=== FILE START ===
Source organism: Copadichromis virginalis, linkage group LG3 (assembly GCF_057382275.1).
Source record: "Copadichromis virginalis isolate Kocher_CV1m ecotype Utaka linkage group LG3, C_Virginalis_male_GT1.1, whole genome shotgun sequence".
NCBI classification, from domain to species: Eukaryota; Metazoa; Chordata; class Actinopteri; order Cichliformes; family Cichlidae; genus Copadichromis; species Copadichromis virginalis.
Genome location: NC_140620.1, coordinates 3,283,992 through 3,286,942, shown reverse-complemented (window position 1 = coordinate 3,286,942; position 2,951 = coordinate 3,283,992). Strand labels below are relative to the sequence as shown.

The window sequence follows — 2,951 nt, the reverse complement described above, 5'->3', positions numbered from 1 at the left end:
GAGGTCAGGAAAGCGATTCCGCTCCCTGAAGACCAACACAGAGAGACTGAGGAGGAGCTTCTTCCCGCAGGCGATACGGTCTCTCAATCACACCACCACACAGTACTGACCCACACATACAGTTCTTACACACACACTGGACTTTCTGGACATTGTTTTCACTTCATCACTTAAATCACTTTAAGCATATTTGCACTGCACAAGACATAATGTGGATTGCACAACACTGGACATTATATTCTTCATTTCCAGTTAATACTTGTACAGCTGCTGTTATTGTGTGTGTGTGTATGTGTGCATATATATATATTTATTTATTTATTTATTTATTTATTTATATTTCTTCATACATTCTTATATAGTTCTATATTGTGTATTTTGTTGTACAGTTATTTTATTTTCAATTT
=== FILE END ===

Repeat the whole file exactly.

Source organism: Copadichromis virginalis, linkage group LG3 (assembly GCF_057382275.1).
Source record: "Copadichromis virginalis isolate Kocher_CV1m ecotype Utaka linkage group LG3, C_Virginalis_male_GT1.1, whole genome shotgun sequence".
NCBI classification, from domain to species: Eukaryota; Metazoa; Chordata; class Actinopteri; order Cichliformes; family Cichlidae; genus Copadichromis; species Copadichromis virginalis.
Genome location: NC_140620.1, coordinates 3,283,992 through 3,286,942, shown reverse-complemented (window position 1 = coordinate 3,286,942; position 2,951 = coordinate 3,283,992). Strand labels below are relative to the sequence as shown.

The window sequence follows — 2,951 nt, the reverse complement described above, 5'->3', positions numbered from 1 at the left end:
GAGGTCAGGAAAGCGATTCCGCTCCCTGAAGACCAACACAGAGAGACTGAGGAGGAGCTTCTTCCCGCAGGCGATACGGTCTCTCAATCACACCACCACACAGTACTGACCCACACATACAGTTCTTACACACACACTGGACTTTCTGGACATTGTTTTCACTTCATCACTTAAATCACTTTAAGCATATTTGCACTGCACAAGACATAATGTGGATTGCACAACACTGGACATTATATTCTTCATTTCCAGTTAATACTTGTACAGCTGCTGTTATTGTGTGTGTGTGTATGTGTGCATATATATATATTTATTTATTTATTTATTTATTTATTTATATTTCTTCATACATTCTTATATAGTTCTATATTGTGTATTTTGTTGTACAGTTATTTTATTTTCAATTT